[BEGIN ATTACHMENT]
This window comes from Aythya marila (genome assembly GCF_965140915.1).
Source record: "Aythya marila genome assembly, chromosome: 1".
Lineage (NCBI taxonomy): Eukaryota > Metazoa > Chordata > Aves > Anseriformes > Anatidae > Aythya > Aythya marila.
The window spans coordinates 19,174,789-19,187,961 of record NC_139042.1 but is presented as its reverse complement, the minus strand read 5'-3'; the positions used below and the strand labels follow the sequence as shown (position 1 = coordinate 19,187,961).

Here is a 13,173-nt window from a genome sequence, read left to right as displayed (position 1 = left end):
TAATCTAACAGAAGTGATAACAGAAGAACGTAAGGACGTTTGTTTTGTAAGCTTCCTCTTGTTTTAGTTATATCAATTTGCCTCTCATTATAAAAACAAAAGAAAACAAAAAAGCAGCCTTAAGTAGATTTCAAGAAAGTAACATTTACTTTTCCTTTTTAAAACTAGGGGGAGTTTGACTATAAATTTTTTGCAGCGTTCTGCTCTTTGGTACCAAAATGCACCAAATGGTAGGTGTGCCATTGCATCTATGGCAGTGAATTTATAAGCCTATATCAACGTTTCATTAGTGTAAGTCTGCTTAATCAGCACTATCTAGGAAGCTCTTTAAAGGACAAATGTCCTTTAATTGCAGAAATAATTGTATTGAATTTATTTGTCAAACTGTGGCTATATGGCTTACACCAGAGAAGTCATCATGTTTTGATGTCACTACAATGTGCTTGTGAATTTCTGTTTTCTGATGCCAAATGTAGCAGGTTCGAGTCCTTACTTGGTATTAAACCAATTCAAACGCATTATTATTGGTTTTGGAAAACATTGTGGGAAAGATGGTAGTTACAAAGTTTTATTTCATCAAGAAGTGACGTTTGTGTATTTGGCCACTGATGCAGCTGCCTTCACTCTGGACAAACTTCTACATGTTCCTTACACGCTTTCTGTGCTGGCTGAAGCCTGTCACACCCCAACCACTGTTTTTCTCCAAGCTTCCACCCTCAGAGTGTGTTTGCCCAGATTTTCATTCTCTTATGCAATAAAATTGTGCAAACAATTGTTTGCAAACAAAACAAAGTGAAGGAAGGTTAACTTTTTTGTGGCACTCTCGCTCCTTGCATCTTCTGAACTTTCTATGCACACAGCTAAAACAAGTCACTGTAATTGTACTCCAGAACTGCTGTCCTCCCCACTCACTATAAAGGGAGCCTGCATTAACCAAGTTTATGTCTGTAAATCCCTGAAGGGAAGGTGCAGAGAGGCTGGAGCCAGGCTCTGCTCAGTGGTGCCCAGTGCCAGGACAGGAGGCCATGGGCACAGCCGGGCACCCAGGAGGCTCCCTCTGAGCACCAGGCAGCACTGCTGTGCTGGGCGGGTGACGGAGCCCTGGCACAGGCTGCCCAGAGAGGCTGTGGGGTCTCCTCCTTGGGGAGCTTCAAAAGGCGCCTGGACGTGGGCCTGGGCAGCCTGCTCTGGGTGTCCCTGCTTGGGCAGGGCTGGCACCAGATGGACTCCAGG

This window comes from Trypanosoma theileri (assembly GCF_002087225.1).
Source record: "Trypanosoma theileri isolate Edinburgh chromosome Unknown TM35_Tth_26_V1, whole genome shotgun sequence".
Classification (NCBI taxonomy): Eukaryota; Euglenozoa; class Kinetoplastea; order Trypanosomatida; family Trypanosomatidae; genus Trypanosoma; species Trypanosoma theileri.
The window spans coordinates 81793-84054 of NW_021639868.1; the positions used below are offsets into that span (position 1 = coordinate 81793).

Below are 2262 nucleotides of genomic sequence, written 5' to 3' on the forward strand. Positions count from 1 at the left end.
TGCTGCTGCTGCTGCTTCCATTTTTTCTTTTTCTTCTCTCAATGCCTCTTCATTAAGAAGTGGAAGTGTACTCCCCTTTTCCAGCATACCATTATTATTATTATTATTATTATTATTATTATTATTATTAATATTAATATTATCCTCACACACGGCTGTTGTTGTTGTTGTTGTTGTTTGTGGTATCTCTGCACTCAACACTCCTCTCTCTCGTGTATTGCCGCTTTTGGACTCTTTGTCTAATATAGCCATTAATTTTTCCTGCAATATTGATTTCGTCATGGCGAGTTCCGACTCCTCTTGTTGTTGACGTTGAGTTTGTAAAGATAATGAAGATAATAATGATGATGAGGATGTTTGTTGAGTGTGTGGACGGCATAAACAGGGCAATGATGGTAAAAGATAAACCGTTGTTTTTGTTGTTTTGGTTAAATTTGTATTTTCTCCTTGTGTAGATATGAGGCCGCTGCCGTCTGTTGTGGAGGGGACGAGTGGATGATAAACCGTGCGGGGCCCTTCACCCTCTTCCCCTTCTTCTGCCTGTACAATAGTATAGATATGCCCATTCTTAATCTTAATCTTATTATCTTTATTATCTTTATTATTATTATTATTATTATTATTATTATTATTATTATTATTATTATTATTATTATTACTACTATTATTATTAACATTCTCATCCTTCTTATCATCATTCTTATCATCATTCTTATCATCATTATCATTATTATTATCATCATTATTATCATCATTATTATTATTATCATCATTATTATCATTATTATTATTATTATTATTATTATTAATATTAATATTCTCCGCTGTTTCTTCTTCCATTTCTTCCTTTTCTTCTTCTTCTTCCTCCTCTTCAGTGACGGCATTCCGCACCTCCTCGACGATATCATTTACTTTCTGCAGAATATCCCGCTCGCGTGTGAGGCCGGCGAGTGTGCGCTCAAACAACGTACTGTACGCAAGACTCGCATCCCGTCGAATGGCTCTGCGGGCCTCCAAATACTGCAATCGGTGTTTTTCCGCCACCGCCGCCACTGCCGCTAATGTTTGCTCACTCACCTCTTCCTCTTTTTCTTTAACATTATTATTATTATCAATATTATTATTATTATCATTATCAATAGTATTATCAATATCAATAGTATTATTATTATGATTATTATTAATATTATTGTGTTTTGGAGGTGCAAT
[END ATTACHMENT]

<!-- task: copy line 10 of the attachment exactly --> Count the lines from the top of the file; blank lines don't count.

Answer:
The window spans coordinates 81793-84054 of NW_021639868.1; the positions used below are offsets into that span (position 1 = coordinate 81793).